Police move the cordon back on Bank End Road after it is confirmed that a body has been found in the search for missing 7-year-old Conley Thompson
South Yorkshire Police have said they believe the body of a child found at a construction site in Barnsley is that of missing Conley Thompson.
The seven-year-old was last seen at a park in the town yesterday evening where he had gone to play with his friends.
Officers searching throughout the night for the missing schoolboy confirmed that a body was found around 8.30am this morning at Bank End Road in Worsbrough.
Conley's family have been informed and they are being supported by specialist officers.
We deployed our full resources with officers searching throughout the night to find Conley and we are deeply saddened by this tragic development.
While it is early in the investigation, the death is being treated as unexplained and a post-mortem will take place in due course.
Our thoughts remain with Conley’s family and friends at this very difficult time.
Police searching for missing seven-year-old Conley Thompson have found the body of a child on a construction site, South Yorkshire Police said.
Conley was reported missing shortly after 8pm last night when he failed to return home after playing with friends.
He was last seen at Locke Park in Barnsley where he had gone to meet his friends at around 6pm.
Crime teams in white forensic suits were this morning seen at a building site on Bank End Road close to Conley's family home on Underwood Avenue in Worsbrough.
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Lawyers representing Sir Cliff Richard have accused MPs of damaging the singer by releasing a letter from South Yorkshire Police to the media.
The letter, released earlier this week, said the police investigation had "increased significantly in size" and contained "more than one allegation". Sir Richard's lawyers complain the letter did not need to be published, and its publication "encouraged widespread publicity".
As a direct result of the decision of the committee to publish the SYP letter, and to proactively send it to media organisations, our client has been exposed to a further round of unnecessary and extremely damaging media coverage, with no due process.
Our client had no opportunity to comment or make submissions to the committee in advance of publication, but had he been able to do so, the damage that has since been caused by the Committee's actions and by the SYP letter would, most likely, have been avoided.
It is the committee who have acted as enablers to the media so that they could report on claims of new allegations about which our client has been given no or very little information; about which he has yet to be questioned; for which he has not been arrested; and of course, over which he has not been charged.
The committee have, through their actions, facilitated coverage which would not have otherwise occurred.
Sir Cliff has previously said the claims against him were "absurd and untrue" and he had "never, in my life, assaulted anyone."
He was interviewed under caution last year by detectives investigating a sex crime involving a young boy in the 1980s, but was not arrested or charged.
Sir Cliff Richard's lawyers have written to Home Affairs Committee chairman Keith Vaz MP accusing the committee of causing the singer "a further round of unnecessary and extremely damaging media coverage with no due process" by publishing a letter about the South Yorkshire Police sex abuse investigation earlier this week.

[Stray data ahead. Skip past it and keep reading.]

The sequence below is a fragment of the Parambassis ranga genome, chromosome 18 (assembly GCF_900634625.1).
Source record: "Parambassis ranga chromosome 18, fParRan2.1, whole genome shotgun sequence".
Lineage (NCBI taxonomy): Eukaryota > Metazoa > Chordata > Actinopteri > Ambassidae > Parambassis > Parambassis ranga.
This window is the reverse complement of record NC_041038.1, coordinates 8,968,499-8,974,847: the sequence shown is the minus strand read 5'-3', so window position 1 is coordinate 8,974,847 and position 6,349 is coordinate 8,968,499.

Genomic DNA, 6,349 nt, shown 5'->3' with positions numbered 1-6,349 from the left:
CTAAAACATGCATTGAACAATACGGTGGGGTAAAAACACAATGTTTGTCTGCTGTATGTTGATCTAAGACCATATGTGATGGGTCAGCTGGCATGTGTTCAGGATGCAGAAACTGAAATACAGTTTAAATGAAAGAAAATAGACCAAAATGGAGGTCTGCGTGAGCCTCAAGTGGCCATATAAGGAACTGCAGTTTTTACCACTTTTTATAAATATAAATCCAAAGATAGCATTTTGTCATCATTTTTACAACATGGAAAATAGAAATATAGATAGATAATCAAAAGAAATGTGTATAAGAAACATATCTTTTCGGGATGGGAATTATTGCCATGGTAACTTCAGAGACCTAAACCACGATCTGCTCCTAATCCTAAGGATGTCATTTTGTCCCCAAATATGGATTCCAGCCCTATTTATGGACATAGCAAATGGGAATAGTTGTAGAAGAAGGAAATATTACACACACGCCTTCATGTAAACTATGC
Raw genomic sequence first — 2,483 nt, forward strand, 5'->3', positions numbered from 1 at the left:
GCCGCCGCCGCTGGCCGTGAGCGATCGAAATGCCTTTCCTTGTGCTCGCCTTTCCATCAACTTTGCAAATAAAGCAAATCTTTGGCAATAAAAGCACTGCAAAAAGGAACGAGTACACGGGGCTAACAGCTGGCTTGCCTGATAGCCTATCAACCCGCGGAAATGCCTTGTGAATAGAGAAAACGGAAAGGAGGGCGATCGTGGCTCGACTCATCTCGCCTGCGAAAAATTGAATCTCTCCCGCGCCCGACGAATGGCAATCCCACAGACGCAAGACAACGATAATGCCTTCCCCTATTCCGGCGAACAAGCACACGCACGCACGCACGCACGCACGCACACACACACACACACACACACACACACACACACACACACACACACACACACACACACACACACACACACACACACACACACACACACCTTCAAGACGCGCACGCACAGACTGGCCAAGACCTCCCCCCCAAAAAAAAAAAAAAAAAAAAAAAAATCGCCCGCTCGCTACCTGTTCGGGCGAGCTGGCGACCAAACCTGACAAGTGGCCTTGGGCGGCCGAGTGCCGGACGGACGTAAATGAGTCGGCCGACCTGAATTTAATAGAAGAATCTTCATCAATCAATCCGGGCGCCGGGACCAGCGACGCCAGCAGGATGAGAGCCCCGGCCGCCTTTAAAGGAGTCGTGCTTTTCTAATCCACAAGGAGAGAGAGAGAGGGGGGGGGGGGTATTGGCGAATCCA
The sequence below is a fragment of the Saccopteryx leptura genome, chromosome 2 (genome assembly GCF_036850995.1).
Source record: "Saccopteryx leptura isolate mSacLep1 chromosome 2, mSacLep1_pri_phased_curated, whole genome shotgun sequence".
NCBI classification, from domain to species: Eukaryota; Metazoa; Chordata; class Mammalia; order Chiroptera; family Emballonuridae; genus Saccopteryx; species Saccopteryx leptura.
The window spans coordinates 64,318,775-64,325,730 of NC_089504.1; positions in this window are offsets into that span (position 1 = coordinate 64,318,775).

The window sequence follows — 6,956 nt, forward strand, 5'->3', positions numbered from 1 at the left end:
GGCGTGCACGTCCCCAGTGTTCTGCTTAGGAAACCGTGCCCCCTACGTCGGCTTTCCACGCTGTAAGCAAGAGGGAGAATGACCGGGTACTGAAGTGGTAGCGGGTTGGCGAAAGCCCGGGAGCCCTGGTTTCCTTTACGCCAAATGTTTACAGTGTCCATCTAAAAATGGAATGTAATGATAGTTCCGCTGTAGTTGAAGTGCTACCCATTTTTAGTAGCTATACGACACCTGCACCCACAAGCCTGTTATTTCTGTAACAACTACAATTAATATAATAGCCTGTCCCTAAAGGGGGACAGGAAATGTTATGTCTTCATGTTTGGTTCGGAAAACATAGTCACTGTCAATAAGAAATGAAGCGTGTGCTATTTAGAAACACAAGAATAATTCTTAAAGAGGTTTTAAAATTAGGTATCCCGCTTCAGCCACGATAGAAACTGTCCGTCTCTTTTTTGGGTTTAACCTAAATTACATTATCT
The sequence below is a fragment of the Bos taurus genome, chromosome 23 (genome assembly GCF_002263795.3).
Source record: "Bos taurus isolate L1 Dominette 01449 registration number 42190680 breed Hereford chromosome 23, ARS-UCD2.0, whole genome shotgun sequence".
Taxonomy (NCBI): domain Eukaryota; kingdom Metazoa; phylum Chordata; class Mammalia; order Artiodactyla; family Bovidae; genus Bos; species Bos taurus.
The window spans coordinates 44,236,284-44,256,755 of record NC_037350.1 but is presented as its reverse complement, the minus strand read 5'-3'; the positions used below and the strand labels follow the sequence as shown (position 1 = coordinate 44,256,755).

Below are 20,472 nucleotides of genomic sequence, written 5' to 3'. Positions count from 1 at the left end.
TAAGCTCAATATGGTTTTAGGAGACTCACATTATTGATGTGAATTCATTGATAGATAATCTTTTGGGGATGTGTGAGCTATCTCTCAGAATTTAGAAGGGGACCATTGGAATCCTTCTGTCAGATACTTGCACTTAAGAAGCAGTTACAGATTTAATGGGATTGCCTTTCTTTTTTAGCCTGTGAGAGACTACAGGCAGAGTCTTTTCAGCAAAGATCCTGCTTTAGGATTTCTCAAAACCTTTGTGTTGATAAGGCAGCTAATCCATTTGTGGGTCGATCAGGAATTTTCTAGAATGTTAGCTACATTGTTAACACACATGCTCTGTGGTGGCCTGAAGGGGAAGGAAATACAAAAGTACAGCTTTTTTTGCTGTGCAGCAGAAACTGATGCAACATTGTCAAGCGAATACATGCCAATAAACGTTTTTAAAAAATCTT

Sir Cliff Richard has labelled allegations of a historical sexual assault "absurd and untrue", and said he "remains confident" that his name will be cleared.
I have no idea where these absurd and untrue allegations come from. The police have not disclosed details to me. I have never, in my life, assaulted anyone and I remain confident that the truth will prevail.
I have cooperated fully with the police, and will, of course, continue to do so. Beyond stating that the allegations are completely false, it would not be appropriate for me to say anything further until the investigation has concluded, which I hope will be very soon.
In the meantime, I would, again, like to thank everyone for supporting me through this unbelievably difficult period.
Two paragraphs of the letter sent from South Yorkshire Police's chief constable to MPs were blacked out before being released.
In what can be read, the letter says:
South Yorkshire Police detectives are in very regular contact with Sir Cliff Richard's lawyers. Typically this involves a verbal update about once a fortnight.
We have not written directly to Sir Cliff Richard. It is the responsibility of his lawyers to ensure he is fully briefed on the conversations which have taken place with investigators.
This is an investigation which has increased significantly in size since its inception. Sir Cliff Richard's lawyers are aware that there is more than one allegation.
In view of the expanding nature of the investigation, it would be premature and potentially misleading to predict a likely date when it will be concluded; however, we are progressing as swiftly as possible.
South Yorkshire Police's Chief Constable has revealed officers are in "regular contact" with Sir Cliff's lawyers over allegations of historical sexual assault.
In a letter to MP Keith Vaz, chairman of the Commons Home Affairs Select Committee, Ch Cons David Crompton said the official investigation into the claims had "increased significantly in size".
South Yorkshire Police has declined to comment on the contents of the letter.
It comes after an independent report criticised an agreement between the force and the BBC which resulted in a raid on the veteran pop star's home being broadcast live on television, saying it "interfered with his privacy" and "may well have caused unnecessary distress".
Sir Cliff has not been arrested or charged with any offence.